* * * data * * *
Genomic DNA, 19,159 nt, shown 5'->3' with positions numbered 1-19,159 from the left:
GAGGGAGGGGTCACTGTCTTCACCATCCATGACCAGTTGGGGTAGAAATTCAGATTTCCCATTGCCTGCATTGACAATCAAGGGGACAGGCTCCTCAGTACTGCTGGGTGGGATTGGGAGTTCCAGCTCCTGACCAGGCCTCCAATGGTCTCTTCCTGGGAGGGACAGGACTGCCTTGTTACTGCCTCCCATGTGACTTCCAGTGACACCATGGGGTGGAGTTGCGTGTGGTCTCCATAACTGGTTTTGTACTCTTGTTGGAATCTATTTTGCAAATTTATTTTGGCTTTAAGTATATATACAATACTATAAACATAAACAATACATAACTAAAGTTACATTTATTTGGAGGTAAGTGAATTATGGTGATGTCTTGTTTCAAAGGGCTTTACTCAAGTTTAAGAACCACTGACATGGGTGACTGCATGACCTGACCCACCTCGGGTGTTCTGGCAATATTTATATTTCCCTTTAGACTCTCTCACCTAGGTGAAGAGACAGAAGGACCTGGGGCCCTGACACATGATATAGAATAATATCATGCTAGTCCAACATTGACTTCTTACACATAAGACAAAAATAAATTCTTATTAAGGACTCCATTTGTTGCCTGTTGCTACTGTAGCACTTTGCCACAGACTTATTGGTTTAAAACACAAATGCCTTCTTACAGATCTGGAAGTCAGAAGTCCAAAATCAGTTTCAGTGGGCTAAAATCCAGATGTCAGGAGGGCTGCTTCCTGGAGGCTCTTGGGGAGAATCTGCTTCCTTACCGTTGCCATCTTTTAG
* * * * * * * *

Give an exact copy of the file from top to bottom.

Genomic DNA, 19,159 nt, shown 5'->3' with positions numbered 1-19,159 from the left:
GAGGGAGGGGTCACTGTCTTCACCATCCATGACCAGTTGGGGTAGAAATTCAGATTTCCCATTGCCTGCATTGACAATCAAGGGGACAGGCTCCTCAGTACTGCTGGGTGGGATTGGGAGTTCCAGCTCCTGACCAGGCCTCCAATGGTCTCTTCCTGGGAGGGACAGGACTGCCTTGTTACTGCCTCCCATGTGACTTCCAGTGACACCATGGGGTGGAGTTGCGTGTGGTCTCCATAACTGGTTTTGTACTCTTGTTGGAATCTATTTTGCAAATTTATTTTGGCTTTAAGTATATATACAATACTATAAACATAAACAATACATAACTAAAGTTACATTTATTTGGAGGTAAGTGAATTATGGTGATGTCTTGTTTCAAAGGGCTTTACTCAAGTTTAAGAACCACTGACATGGGTGACTGCATGACCTGACCCACCTCGGGTGTTCTGGCAATATTTATATTTCCCTTTAGACTCTCTCACCTAGGTGAAGAGACAGAAGGACCTGGGGCCCTGACACATGATATAGAATAATATCATGCTAGTCCAACATTGACTTCTTACACATAAGACAAAAATAAATTCTTATTAAGGACTCCATTTGTTGCCTGTTGCTACTGTAGCACTTTGCCACAGACTTATTGGTTTAAAACACAAATGCCTTCTTACAGATCTGGAAGTCAGAAGTCCAAAATCAGTTTCAGTGGGCTAAAATCCAGATGTCAGGAGGGCTGCTTCCTGGAGGCTCTTGGGGAGAATCTGCTTCCTTACCGTTGCCATCTTTTAG